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May 182013
 

The strange thing about being involved in information security is the phenomena of cyber warfare.

After all, what does tinkering with computers have to do with real war? Well it depends what all that tinkering leads to, and we simply do not know what would happen in a real war. We are in the beginning of the era when aggressive hacking supports war.

But probably the overwhelming majority of activities labelled as cyber warfare are in fact espionage, or a grey area in between. Any kind of hacking that leads to information disclosure, is espionage rather than warfare. More aggressive hacking – such as writing malware to spin centrifuges into destruction – falls into the grey area between espionage and warfare; it’s too aggressive to be labelled espionage, but isn’t part of a legal war (and yes there is such a thing). In terms of legality, it could well be that such acts are illegal acts of war, but morally justified.

And why is China always the bad actor here? Practically every hacking conference video dealing with cyber warfare drops big hints about the activities of China with little in the way of evidence. There is some evidence that China may be involved in cyber espionage, but as for cyber warfare itself, there is far more evidence for the involvement of the US, Israel, and even the UK; although the rumoured replacement of an Al-Qaeda recipe for a pipe bomb with one for cupcakes doesn’t seem like an act of war, but perhaps an exhibit of the English sense of humour.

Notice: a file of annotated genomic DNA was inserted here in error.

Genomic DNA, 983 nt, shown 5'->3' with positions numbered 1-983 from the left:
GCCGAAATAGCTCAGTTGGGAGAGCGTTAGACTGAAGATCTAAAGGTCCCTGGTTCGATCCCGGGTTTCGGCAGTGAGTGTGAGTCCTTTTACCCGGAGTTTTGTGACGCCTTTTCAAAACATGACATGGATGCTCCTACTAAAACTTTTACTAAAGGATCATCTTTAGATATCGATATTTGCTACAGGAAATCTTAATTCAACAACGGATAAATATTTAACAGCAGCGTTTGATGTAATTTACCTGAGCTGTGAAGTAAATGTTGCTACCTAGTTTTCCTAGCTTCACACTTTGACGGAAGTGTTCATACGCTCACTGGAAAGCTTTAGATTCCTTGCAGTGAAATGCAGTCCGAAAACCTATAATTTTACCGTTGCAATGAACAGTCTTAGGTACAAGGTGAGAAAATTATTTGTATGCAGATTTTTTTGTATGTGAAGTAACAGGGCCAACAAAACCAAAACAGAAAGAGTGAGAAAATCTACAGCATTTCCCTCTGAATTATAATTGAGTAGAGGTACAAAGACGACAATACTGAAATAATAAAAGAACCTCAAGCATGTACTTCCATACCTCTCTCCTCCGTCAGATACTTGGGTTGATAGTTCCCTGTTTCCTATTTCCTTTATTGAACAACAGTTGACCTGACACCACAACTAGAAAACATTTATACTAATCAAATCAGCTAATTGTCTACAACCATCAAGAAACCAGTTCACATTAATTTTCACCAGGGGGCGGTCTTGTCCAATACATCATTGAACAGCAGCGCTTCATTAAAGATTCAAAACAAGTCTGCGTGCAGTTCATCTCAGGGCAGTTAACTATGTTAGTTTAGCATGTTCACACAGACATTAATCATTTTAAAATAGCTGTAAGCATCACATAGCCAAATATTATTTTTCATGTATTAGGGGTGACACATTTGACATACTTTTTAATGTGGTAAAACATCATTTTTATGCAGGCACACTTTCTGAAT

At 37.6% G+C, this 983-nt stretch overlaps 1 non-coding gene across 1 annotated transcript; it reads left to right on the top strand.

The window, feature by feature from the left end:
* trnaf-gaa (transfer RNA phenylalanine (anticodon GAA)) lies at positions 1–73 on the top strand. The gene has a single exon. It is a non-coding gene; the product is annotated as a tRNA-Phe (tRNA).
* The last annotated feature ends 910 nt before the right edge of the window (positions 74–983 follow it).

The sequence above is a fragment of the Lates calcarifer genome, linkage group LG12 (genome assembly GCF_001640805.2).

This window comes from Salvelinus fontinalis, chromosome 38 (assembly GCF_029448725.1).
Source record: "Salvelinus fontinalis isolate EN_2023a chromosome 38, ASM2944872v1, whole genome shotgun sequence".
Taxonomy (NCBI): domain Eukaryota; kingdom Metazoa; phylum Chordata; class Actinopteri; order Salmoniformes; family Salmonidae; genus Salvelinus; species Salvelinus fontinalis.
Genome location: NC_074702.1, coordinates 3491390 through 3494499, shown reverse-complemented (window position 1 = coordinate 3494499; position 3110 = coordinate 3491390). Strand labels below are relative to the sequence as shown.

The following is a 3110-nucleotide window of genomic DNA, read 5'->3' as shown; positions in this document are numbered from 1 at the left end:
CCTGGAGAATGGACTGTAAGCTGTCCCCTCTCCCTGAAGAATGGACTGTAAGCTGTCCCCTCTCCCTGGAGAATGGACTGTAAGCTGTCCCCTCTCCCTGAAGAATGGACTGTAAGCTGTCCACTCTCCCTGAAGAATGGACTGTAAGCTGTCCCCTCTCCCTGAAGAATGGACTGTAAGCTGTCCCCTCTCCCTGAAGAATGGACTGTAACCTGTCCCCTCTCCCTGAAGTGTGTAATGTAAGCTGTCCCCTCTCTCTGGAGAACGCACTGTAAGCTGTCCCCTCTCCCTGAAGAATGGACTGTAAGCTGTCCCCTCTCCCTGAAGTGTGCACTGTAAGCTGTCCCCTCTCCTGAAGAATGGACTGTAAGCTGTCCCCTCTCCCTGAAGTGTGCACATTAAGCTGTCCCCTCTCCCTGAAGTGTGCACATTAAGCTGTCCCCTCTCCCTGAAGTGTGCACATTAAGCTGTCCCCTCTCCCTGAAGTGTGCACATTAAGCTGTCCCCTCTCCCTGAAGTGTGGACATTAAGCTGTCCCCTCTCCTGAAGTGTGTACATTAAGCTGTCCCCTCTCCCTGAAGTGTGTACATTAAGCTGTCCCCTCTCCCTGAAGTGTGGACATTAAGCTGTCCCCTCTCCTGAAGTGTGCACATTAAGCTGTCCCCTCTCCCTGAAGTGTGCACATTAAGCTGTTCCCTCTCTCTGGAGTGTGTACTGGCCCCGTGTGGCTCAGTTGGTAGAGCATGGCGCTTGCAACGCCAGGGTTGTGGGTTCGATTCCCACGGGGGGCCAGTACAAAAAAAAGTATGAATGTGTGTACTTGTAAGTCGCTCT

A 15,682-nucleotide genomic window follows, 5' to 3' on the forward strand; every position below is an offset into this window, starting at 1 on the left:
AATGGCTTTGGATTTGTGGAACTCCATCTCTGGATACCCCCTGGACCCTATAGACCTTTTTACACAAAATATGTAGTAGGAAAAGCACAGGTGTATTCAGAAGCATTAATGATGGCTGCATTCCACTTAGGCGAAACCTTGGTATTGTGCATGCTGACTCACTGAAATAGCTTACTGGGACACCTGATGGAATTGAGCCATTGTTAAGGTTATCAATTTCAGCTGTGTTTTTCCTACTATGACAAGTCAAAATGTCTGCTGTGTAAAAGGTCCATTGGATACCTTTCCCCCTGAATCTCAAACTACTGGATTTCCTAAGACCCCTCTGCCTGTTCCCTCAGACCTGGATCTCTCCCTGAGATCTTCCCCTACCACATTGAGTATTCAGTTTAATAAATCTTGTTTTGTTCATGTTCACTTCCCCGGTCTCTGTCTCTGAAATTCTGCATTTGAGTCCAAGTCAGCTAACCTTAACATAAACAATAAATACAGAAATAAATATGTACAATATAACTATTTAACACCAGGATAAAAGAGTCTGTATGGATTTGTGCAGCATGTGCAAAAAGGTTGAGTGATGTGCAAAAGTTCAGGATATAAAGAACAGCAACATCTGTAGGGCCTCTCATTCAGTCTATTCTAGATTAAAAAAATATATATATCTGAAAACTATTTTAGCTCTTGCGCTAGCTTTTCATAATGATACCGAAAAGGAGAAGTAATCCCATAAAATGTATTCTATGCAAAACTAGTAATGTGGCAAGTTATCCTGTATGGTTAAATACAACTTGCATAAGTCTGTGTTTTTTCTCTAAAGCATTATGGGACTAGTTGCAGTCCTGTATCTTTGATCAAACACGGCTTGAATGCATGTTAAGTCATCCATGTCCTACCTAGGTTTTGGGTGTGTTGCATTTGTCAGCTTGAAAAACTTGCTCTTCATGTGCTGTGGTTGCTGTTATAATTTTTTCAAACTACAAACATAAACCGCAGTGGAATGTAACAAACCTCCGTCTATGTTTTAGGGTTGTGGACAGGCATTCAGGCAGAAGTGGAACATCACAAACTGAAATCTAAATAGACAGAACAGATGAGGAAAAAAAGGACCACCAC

Part of the problem is that anyone who reads their firewall logs will find a huge number of attacks coming from Chinese address space. As an example, a quick inspection of the addresses blocked on one of my servers for attempted ssh brute force attacks gives the following table :-

Count Country Code Country
255 CN China
51 US United States …
29 KR Korea (South)
19 BR Brazil
17 DE Germany
15 IN India
13 RU Russia
13 GB Great Britain
13 FR France
11 ID Indonesia

This is not intended to be an accurate reflection of anything other than the number of infected machines trying to brute force accounts on my server.

The high presence of China is an indication of the number of malware infections within China, and the large population of the Chinese. It doesn’t actually say anything about where those attacks originate. Every hacker with enough sense to tie up their shoe laces will be pivoting through privacy proxies, and using armies of infected hosts to send out their attacks. These infected hosts are the ones whose addresses show up in your logs.